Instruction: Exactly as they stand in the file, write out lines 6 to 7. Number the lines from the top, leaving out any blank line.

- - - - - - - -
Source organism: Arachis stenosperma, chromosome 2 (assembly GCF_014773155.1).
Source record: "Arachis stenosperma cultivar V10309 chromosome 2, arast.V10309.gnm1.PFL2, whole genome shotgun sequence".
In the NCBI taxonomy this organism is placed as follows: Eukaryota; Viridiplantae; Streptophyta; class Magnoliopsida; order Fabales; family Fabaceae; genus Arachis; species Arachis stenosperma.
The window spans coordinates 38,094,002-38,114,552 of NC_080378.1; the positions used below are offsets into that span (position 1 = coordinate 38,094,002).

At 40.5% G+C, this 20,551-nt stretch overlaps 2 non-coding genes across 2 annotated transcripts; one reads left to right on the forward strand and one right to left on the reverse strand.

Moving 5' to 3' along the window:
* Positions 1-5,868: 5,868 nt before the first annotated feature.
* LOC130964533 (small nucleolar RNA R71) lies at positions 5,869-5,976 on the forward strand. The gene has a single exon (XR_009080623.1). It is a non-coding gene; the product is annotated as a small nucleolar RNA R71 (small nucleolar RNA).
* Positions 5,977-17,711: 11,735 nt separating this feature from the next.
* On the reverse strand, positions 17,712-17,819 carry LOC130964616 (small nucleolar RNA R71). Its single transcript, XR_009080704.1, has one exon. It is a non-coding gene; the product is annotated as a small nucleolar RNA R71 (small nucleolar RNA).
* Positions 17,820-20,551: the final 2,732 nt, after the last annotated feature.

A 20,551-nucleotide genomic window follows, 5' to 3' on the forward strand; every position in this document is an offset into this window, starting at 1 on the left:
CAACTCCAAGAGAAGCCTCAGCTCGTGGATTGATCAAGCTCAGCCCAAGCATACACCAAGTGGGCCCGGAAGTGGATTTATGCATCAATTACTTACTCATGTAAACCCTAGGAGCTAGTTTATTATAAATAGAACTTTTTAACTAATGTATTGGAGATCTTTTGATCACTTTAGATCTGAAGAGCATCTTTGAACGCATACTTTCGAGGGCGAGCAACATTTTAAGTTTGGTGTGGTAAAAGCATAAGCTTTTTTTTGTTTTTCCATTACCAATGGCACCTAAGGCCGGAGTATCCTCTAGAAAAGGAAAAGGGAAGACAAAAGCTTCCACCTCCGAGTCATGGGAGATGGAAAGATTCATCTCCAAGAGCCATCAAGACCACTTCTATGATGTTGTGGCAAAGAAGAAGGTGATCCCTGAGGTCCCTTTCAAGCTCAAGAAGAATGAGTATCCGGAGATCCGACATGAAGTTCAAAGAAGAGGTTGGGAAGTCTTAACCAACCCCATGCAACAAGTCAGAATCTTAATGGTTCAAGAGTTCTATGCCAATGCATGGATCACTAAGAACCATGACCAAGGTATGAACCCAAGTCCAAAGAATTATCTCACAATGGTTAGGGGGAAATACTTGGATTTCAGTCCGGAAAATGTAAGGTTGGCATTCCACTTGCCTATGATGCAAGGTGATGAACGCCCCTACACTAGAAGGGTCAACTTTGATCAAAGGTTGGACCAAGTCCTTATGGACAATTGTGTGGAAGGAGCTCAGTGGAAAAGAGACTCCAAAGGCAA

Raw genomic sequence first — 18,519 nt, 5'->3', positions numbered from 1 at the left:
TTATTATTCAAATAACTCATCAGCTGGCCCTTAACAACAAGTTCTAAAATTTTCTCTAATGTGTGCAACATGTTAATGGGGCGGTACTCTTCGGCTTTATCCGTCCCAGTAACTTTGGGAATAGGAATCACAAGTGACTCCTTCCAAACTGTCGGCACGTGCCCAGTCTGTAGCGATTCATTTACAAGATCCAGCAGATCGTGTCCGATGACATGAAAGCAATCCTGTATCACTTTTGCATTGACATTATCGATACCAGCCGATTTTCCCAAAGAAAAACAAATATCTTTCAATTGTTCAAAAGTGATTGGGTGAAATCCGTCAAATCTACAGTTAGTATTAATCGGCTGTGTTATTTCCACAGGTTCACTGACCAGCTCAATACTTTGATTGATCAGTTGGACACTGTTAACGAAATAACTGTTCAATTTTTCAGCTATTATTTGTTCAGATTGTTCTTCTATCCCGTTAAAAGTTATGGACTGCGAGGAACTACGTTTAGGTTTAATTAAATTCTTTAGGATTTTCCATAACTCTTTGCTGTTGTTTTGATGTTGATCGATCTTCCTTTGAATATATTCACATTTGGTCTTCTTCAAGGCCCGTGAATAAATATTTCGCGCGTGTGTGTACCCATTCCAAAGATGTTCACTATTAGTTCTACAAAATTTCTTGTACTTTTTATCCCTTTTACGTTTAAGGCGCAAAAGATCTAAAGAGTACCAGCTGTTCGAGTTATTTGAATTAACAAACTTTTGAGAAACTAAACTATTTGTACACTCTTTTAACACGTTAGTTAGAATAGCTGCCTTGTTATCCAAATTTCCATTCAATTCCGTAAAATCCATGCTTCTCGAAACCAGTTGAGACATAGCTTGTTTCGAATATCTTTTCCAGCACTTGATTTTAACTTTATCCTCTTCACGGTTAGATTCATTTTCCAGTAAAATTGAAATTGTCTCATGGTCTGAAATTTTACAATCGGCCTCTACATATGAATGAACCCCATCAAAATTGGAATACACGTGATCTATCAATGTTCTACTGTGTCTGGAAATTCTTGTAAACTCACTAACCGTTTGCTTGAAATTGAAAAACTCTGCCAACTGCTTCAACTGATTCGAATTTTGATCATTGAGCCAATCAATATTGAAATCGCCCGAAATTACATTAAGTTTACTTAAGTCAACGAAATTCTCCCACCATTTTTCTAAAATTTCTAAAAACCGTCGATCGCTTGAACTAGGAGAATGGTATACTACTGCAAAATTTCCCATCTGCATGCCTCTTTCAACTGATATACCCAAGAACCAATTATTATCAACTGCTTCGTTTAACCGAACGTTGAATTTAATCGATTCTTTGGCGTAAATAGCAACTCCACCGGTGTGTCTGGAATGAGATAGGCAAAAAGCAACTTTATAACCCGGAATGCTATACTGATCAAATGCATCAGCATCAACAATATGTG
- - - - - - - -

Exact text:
Moving 5' to 3' along the window:
* Positions 1-5,868: 5,868 nt before the first annotated feature.